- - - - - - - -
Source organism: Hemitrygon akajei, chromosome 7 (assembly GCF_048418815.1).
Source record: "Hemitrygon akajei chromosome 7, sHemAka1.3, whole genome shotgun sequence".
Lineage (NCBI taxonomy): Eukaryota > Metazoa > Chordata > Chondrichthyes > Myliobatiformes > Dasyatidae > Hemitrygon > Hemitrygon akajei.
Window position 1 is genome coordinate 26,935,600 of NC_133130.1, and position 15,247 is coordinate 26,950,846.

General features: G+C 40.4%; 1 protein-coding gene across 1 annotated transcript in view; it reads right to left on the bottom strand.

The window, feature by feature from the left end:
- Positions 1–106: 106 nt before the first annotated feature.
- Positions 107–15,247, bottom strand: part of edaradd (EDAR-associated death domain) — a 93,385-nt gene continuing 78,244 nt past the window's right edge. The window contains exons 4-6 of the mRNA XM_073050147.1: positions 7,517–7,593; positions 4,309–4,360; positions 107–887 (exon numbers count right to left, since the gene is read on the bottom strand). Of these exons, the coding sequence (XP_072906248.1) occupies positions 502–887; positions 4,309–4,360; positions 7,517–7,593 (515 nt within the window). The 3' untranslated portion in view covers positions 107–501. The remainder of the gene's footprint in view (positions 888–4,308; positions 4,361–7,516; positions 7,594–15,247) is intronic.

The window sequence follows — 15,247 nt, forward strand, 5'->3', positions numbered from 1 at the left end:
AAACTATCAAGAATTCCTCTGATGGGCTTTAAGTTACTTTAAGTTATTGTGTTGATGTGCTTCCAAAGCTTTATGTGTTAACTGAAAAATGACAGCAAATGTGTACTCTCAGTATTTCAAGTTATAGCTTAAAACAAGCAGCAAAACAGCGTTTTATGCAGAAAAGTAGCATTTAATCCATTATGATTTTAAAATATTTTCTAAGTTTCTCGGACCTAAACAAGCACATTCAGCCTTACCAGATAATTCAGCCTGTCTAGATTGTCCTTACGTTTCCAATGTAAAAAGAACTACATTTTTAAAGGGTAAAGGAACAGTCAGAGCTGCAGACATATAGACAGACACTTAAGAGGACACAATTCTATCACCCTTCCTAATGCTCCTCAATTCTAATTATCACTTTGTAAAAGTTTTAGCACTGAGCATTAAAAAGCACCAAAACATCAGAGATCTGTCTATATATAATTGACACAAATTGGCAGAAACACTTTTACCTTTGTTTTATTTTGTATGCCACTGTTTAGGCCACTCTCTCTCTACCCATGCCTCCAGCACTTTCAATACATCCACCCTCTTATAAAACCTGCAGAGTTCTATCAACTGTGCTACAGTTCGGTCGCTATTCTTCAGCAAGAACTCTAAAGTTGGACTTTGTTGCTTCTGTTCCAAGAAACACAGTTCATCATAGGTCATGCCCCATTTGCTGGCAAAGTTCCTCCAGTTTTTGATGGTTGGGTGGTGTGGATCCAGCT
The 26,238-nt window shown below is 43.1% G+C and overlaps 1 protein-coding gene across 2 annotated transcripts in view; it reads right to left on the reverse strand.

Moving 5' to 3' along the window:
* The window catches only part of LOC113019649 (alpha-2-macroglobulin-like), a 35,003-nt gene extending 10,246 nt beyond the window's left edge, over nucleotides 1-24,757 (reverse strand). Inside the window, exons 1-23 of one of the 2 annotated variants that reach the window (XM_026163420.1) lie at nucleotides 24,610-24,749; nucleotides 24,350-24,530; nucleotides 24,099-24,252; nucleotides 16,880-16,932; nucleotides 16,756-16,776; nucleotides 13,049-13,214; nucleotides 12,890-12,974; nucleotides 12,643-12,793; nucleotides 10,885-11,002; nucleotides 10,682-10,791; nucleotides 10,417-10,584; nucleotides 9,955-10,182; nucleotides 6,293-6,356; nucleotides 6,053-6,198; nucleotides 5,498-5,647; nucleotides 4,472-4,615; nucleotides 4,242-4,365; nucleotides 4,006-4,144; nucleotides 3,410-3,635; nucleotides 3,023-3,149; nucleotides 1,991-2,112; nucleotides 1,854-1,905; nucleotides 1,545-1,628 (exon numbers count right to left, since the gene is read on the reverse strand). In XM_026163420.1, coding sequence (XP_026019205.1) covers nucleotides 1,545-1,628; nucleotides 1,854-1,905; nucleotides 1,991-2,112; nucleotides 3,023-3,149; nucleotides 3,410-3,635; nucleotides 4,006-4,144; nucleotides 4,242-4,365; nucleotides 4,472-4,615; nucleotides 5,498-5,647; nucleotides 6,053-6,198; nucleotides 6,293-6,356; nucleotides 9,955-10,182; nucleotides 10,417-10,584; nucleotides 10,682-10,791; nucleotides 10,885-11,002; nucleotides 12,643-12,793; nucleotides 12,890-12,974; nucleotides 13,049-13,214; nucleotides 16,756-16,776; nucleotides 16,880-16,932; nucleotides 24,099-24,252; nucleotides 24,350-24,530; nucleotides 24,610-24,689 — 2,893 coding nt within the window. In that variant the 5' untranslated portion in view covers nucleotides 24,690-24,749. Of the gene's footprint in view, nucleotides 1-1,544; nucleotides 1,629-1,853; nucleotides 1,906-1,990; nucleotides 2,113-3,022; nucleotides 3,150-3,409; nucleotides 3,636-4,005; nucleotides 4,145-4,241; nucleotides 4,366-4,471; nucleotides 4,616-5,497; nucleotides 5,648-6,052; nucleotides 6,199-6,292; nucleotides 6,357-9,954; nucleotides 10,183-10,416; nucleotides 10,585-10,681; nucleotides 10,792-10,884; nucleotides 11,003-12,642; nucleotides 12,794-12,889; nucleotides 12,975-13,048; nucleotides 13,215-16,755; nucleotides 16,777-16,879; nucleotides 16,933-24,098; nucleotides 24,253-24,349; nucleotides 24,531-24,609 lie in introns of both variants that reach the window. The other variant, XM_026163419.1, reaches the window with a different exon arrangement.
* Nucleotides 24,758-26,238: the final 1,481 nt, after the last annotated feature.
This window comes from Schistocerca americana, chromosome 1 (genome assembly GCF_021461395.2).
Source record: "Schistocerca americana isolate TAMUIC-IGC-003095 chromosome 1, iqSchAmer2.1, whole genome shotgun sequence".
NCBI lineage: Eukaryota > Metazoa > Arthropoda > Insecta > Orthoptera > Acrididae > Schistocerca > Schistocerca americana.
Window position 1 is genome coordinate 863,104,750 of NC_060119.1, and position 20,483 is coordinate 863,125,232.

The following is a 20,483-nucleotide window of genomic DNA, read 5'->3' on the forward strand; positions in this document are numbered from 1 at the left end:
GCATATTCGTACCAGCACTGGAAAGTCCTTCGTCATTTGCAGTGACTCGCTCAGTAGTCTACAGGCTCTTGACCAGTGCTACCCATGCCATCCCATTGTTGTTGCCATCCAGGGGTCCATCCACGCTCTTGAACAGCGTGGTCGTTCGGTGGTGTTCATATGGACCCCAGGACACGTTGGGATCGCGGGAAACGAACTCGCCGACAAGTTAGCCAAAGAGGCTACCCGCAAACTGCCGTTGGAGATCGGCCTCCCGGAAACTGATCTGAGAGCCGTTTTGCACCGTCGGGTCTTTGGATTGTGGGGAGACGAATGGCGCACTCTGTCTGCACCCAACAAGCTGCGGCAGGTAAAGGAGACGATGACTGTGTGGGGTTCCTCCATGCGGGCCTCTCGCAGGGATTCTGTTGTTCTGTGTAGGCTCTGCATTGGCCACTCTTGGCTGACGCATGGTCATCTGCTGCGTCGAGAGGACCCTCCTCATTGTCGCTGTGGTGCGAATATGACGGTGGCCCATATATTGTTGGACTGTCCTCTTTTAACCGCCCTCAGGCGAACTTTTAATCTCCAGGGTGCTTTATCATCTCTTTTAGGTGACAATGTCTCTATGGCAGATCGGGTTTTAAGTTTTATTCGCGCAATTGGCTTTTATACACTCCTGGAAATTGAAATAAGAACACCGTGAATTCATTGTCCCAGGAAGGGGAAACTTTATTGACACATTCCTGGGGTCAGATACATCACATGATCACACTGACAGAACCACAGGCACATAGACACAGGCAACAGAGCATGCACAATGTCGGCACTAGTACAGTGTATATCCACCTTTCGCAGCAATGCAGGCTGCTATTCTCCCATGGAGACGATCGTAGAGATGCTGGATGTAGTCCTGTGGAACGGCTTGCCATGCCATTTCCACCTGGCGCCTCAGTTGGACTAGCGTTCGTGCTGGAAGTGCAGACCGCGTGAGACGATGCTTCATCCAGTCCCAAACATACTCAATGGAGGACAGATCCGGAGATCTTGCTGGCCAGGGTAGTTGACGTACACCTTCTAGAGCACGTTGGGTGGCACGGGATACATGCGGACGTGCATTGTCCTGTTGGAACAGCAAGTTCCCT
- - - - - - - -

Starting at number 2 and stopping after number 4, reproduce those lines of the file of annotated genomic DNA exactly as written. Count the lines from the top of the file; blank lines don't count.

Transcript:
Source record: "Hemitrygon akajei chromosome 7, sHemAka1.3, whole genome shotgun sequence".
Lineage (NCBI taxonomy): Eukaryota > Metazoa > Chordata > Chondrichthyes > Myliobatiformes > Dasyatidae > Hemitrygon > Hemitrygon akajei.
Window position 1 is genome coordinate 26,935,600 of NC_133130.1, and position 15,247 is coordinate 26,950,846.